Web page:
The Malta Independent 20 July 2019, Saturday

‘There is not one thread of racism in me’ - Adrian Delia

Rebekah Cilia Sunday, 4 November 2018, 09:30 Last update: about 10 months ago

Leader of the Opposition Adrian Delia reiterated "I am not a racist" during an interview with The Malta Independent on Sunday, referring to several comments by people who consider his discourse as being xenophobic.

The latest round of criticism came after Delia’s reply to the Budget speech, earlier this week.

Delia noted that he used to travel a lot when he was younger, as a student at university, discovering different cultures, religions and races. He says it was a world of diversity and learning and insists "there is not one thread of racism in me".


He continued to highlight that 'me' refers to him as an individual and not as a political figure.

Recalling an experience he had with some friends when visiting Ethiopia he said: "It does not even occur [to me] that just the different colour of someone’s skin can change who a person is. I cannot imagine discriminating against someone just because s/he comes from a different race."

When questioned about his issue with migration, Delia said "I have a problem with the numbers of people coming to Malta, which are unplanned, in a country which is also tiny and which is the most densely populated in Europe."

Due to the dense population, Delia believes that we cannot have an economic plan which depends on more people coming to Malta. He adds that these people can come from 'wherever', even if they are Maltese from Australia or Canada.

"It is a numeric evaluation, it has nothing to do with colour, race or religion," he insists.


Intelligent immigration

Delia mentioned in his reply to the Budget speech that both the type and number of people the government is bringing in is a problem. He explains that we need "intelligent immigration" which he clarifies as 'planned' and 'smart' immigration, calculating where the country needs to get to.’

In fact he said he was 'insulted' when the Prime Minister asked why he does not agree with the IIP scheme because it equates to people having money, insinuating that intelligence and money are one and the same thing.

Since 1987, Nationalist governments had a vision for Malta to invest in sectors like financial services, aviation, pharmaceuticals, bringing about the need for expertise in these areas. As a result, the jurisdiction created legislature for such people to come to Malta.

Delia explained that people came to Malta and settled here while also teaching and learning, resulting in a merger of different people who are specialised, describing this as ‘healthy.’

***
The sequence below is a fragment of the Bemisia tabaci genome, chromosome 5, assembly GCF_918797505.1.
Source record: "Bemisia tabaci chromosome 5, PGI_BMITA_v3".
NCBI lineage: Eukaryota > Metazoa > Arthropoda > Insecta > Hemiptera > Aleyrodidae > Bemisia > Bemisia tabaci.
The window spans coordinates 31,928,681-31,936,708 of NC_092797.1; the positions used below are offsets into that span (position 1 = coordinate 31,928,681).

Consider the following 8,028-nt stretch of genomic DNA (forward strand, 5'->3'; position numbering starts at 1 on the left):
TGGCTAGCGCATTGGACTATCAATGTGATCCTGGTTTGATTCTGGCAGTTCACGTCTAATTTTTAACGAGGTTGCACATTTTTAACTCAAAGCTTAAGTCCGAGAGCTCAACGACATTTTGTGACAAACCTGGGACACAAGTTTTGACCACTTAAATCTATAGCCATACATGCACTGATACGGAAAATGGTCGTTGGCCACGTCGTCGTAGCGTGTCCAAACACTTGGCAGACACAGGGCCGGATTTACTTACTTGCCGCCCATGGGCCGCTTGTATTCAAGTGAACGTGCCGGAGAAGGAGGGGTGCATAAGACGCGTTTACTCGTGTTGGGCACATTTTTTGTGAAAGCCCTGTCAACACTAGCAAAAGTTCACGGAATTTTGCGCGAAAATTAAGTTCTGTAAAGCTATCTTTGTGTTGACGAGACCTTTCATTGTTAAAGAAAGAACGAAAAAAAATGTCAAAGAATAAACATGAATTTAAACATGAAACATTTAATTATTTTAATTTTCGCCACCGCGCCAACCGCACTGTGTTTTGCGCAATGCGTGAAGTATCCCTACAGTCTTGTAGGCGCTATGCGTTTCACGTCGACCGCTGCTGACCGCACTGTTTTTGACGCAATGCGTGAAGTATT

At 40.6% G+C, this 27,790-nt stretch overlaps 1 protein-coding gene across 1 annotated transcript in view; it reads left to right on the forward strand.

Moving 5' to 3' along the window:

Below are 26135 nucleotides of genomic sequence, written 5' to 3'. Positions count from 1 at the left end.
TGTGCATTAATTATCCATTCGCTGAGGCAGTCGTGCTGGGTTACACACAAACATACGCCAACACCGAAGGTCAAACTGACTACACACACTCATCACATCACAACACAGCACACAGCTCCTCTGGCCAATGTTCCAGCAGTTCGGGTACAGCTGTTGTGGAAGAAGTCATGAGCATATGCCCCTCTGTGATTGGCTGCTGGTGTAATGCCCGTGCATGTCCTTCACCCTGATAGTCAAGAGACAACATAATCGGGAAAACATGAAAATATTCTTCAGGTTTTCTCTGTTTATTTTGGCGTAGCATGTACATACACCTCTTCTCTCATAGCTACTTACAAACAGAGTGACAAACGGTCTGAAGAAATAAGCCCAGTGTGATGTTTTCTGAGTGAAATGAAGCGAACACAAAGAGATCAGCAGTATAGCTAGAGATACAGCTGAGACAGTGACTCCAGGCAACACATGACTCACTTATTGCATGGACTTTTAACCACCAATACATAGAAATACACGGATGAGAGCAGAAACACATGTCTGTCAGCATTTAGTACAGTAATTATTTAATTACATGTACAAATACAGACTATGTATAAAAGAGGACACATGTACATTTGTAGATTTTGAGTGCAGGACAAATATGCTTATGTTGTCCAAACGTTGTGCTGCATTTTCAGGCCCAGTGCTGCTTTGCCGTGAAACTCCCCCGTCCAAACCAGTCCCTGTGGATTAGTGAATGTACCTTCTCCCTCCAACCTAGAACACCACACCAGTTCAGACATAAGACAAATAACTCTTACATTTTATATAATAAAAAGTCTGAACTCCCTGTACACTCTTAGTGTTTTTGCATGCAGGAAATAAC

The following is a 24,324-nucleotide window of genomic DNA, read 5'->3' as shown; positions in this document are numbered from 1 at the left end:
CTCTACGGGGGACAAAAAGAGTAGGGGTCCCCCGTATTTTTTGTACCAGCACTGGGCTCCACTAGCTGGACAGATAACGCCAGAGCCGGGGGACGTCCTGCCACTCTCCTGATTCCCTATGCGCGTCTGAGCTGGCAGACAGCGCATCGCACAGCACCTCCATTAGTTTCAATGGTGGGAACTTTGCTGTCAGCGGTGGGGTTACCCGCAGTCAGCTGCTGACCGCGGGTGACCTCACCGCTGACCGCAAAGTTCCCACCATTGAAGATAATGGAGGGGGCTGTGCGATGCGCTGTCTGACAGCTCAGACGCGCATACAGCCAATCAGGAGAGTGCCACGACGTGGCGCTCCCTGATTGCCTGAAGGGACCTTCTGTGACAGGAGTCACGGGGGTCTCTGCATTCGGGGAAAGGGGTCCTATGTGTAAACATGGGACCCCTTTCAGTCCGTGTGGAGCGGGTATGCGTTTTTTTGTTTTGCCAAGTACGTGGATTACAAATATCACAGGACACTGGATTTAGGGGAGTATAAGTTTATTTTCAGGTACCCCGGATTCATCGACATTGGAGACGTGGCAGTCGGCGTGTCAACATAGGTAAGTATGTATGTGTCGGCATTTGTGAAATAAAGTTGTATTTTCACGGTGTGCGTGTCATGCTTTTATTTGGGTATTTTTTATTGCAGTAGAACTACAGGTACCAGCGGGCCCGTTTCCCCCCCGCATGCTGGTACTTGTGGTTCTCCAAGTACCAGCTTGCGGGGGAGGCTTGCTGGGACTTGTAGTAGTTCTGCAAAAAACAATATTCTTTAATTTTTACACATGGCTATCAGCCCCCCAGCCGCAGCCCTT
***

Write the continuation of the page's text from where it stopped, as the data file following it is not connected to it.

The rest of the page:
Attracting people to Malta in areas where they are required is not a problem, he said: “But being such a small country, we cannot afford the luxury for just anyone coming here.”

At least in the past the Labour Party used to say they wanted Malta to become ‘Switzerland in the Mediterranean’. Delia said that right or wrong this was a statement and a vision for the country.

We have to make a decision as to where we want to go, he stated.

Insisting that numbers show that the government’s economic model is based on the influx of workers, Delia expressed his concern that if the economy is to continue to grow, where will these workers be housed.

"We already have young people, couples, families who are finding it impossible to purchase property, very difficult to get a bank loan, as banks are starting to refuse loans and it is also hard to rent."

Attracting people from sectors such as the financial services will not increase rents further as he says this is "not a volume market".



Delia insists his arguments are also not classist as it is not the same thing as attracting better people.

“If I want to improve myself and earn more and educate myself and live a better life, it is not a question of classism but quality. Classism is treating people differently because they come from a different social class.”

He maintains that government should help people improve themselves.


Better tourists, rather than more tourists

"With all the traffic and air pollution, we are downgrading the quality of the tourist product. Inevitably, different types of tourists come to Malta. This government is trying to raise the number of tourists without trying to improve the quality of the product."